Crafting remarkable Alpaca goods isn’t easy. It’s amazing.
Traditionally crafted items tell stories of people and cultures developed through the centuries and are deeply rooted in their ancestry. Preserving and supporting this artisan way of life keeps these stories alive, inspires generations to come and ensures these indigenous communities continue to thrive.
In the shadow of Ecuador’s Imbabura volcano in the small hillside village of Peguche, Ecuador, fine weaving traditions pass from generation to generation. Here, on a family adventure vacation in this majestic location, Hilary Nimons first discovered the alpaca handiworks created by native artisans.
Hilary and her family were staying in a small eco-lodge in the Amazon’s Cuyabeno Reserve owned by Enrique Aldaz. During their stay, Enrique introduced Hilary to many native artisans and their impressive range of traditional woven items. It was love at first touch.
With a desire to share these unique masterworks, Hilary partnered with Enrique to launch Alpaca Lifestyle & Apparel in 2014. Today, the company continues to commission exclusive, finely crafted blankets, throws, scarves, wraps and other products to rave reviews from retailers and customers alike. Better still, the traditionally woven items are sustainable and help support Fair Trade in the small communities where they’re designed and produced.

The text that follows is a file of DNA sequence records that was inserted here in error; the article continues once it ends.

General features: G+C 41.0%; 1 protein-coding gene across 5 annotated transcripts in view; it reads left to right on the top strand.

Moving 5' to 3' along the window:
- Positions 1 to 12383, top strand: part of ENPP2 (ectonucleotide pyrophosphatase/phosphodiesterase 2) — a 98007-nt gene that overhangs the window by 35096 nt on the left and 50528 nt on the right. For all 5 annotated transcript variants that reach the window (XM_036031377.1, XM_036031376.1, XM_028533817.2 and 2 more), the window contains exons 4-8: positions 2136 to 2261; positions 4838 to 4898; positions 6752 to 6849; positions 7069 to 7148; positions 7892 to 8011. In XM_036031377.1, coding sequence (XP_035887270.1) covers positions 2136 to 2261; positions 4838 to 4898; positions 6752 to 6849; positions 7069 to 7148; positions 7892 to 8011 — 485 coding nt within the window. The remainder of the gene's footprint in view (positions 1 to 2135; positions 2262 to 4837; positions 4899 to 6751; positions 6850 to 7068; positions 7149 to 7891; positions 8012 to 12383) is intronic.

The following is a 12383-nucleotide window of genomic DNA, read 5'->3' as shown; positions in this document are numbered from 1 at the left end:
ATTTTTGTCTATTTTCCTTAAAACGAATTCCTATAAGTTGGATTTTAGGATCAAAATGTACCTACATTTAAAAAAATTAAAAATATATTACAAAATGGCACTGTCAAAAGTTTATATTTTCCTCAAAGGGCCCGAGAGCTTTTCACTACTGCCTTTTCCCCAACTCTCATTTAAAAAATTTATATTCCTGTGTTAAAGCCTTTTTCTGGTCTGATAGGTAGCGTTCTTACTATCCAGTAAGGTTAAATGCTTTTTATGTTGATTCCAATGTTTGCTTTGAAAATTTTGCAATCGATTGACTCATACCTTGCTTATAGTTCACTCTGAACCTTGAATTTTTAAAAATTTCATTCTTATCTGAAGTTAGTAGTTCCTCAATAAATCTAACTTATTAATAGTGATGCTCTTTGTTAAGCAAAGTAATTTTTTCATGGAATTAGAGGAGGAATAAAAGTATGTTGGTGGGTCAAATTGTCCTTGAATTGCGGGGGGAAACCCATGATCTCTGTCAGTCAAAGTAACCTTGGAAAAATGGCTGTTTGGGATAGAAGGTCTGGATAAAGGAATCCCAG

Alonso Alonso understands the power of softness. For many years, he and his wife, Mercedes, handcrafted alpaca swaddling blankets that surrounded infants with pure comfort. Then, in 2013, Alonso risked much of his family’s savings to buy three machines to help him create scarves, blankets and throws. It was a smart move. Today, in the small shop that sits next to his parents’ home, he and Mercedes take immense pride in crafting wonderfully soft, supple and luxurious products created from alpaca wool.
Fabian It’s 5 a.m. and Fabian is already hard at work. In the dedicated workroom beside his home, Fabian prepares his hand-crafted alpaca blankets and throws. Later that morning, crowds will flock to him in a market in nearby Otavalo to purchase and share the results of his craftsmanship. Fabian’s labor has many purposes. At the top of his list is his desire to send his four children to college—and return home to carry on a family tradition of fine, hand-hewn quality.